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Aligning equation numbers with multi-line equations

Applies to:

  MathType 6 and later for Windows and Mac  

Situation:

You're inserting numbered equations into Word using MathType's numbering system. Some "equations" are actually more like a step-by-step solution, with each step on a separate line, but all in one MathType object. When you close MathType to insert the object into Word, the equation number is vertically centered on the group rather than aligned with the bottom line of the solution. Something like this:

3-liine equation

You want the equation number (3.1) aligned with the bottom line.

Explanation:

MathType employs two different types of alignment. Horizontal alignment includes options such as "Align Left" and "Align at =", among others. Vertical alignment includes "Align at Top", "Align at Center" (the default), and "Align at Bottom". All of these settings are in MathType's Format menu.

Aligning the number:

With the multi-equation object open in MathType, change the alignment to "Align at Bottom". For our example, we would see something like this:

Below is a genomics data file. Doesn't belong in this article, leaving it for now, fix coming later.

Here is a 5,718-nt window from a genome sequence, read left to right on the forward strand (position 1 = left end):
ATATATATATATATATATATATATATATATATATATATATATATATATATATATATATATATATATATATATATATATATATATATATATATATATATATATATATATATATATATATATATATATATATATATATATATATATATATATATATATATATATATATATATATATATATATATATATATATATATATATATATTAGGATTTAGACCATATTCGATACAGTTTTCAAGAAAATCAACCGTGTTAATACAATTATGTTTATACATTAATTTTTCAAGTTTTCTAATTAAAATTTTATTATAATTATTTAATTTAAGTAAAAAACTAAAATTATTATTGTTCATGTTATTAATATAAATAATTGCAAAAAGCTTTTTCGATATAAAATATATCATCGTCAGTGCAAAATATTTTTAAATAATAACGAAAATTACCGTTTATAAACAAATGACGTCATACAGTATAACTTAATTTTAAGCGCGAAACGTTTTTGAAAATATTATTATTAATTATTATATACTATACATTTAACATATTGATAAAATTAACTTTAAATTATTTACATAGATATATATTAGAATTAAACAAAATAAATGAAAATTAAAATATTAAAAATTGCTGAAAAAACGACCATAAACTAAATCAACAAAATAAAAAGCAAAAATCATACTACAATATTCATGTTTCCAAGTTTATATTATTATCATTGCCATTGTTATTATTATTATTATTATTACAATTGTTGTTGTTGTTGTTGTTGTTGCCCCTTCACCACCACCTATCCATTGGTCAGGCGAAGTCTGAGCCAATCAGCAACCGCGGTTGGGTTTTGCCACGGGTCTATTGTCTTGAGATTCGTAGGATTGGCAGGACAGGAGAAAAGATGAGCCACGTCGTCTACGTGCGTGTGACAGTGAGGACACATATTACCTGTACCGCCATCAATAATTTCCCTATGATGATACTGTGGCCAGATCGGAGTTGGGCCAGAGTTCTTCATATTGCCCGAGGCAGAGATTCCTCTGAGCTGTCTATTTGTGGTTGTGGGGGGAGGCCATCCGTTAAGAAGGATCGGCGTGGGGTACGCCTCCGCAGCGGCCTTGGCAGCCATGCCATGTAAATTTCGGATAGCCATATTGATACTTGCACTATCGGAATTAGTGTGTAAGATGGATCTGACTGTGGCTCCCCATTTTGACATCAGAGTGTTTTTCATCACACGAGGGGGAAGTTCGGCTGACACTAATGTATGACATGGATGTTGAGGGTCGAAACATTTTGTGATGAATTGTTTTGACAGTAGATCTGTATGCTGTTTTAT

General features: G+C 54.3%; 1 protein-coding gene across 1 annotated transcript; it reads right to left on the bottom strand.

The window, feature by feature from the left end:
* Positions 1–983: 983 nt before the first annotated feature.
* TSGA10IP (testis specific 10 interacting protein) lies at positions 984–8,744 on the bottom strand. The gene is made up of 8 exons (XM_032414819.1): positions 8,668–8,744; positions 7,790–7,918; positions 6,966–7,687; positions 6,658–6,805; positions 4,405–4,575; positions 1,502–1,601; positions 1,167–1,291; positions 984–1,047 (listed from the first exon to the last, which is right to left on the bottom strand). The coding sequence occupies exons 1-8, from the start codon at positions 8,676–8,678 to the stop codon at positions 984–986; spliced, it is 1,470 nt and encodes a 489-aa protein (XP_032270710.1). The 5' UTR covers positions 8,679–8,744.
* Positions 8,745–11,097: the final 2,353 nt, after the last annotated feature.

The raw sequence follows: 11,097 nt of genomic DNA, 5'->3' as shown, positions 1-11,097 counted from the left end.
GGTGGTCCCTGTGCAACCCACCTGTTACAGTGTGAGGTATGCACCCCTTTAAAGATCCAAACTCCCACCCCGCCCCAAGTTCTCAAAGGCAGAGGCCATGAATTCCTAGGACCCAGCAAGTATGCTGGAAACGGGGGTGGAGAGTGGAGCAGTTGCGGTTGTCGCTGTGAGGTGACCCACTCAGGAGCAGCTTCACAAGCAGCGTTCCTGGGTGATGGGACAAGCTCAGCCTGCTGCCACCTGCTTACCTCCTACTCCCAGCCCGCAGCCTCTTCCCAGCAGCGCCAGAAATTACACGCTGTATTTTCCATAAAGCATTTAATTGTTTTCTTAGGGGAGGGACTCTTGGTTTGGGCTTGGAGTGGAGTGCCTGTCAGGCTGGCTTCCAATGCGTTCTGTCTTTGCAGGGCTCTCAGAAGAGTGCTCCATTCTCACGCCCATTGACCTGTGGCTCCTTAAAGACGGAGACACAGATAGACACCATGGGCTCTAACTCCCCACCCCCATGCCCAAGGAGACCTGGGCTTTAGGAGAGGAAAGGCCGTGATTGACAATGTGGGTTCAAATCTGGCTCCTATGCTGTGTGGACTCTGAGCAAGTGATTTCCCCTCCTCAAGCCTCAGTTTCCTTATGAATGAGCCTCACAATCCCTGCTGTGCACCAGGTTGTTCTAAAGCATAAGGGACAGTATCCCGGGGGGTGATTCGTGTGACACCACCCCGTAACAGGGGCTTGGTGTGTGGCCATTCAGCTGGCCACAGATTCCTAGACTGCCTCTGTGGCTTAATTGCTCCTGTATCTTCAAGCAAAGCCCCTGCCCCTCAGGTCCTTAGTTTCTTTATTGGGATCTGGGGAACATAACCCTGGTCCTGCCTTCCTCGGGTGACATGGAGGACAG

Setting MathType's alignment for multi-line equations.

After doing that, this is what that line in our Word document looks like:

multi-line equation aligned with its equation number

Mission accomplished! One final note though...

Notice MathType's "status bar" in the screen shot above. The "status bar" is the bottom of a software window, and often contains helpful information and notes about the document or equation, or about what's beneath the mouse pointer. Pointing to "Align at Bottom", the status bar tells us this command will "Align the bottom of a pile or matrix with the line containing it". (A "pile" is simply multiple lines or rows within a single MathType object.) The fine point to note here is that this command will not literally align the bottom of the bottom line with the bottom of the surrounding text. What it does align is the math axis of the equation with the math axis of the surrounding text. That's a trivial distinction for our example here, but if our bottom line was something like this, the distinction becomes a bit more important:

Align at Bottom for an equation with a fraction

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